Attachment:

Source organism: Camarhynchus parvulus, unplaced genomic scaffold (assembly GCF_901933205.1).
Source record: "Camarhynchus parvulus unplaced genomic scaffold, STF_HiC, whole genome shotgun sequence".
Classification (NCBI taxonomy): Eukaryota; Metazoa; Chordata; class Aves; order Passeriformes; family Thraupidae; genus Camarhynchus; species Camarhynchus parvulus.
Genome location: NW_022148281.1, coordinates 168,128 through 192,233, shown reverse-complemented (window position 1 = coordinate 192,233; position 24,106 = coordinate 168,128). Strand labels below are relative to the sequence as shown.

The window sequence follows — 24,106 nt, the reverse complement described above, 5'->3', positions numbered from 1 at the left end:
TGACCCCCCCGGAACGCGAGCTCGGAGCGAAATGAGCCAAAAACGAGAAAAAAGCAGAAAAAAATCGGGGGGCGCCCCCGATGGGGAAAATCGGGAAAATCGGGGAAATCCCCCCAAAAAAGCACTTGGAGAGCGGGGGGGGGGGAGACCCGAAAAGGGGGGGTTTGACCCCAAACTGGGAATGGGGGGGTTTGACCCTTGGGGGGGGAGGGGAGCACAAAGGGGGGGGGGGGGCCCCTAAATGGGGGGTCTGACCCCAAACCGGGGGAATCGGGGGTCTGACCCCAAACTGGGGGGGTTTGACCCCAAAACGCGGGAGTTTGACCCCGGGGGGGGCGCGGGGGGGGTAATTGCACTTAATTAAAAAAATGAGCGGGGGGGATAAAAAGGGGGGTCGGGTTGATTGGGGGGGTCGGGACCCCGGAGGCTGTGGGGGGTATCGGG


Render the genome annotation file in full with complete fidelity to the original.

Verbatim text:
Source organism: Camarhynchus parvulus, unplaced genomic scaffold (assembly GCF_901933205.1).
Source record: "Camarhynchus parvulus unplaced genomic scaffold, STF_HiC, whole genome shotgun sequence".
Classification (NCBI taxonomy): Eukaryota; Metazoa; Chordata; class Aves; order Passeriformes; family Thraupidae; genus Camarhynchus; species Camarhynchus parvulus.
Genome location: NW_022148281.1, coordinates 168,128 through 192,233, shown reverse-complemented (window position 1 = coordinate 192,233; position 24,106 = coordinate 168,128). Strand labels below are relative to the sequence as shown.

The window sequence follows — 24,106 nt, the reverse complement described above, 5'->3', positions numbered from 1 at the left end:
TGACCCCCCCGGAACGCGAGCTCGGAGCGAAATGAGCCAAAAACGAGAAAAAAGCAGAAAAAAATCGGGGGGCGCCCCCGATGGGGAAAATCGGGAAAATCGGGGAAATCCCCCCAAAAAAGCACTTGGAGAGCGGGGGGGGGGGAGACCCGAAAAGGGGGGGTTTGACCCCAAACTGGGAATGGGGGGGTTTGACCCTTGGGGGGGGAGGGGAGCACAAAGGGGGGGGGGGGGCCCCTAAATGGGGGGTCTGACCCCAAACCGGGGGAATCGGGGGTCTGACCCCAAACTGGGGGGGTTTGACCCCAAAACGCGGGAGTTTGACCCCGGGGGGGGCGCGGGGGGGGTAATTGCACTTAATTAAAAAAATGAGCGGGGGGGATAAAAAGGGGGGTCGGGTTGATTGGGGGGGTCGGGACCCCGGAGGCTGTGGGGGGTATCGGG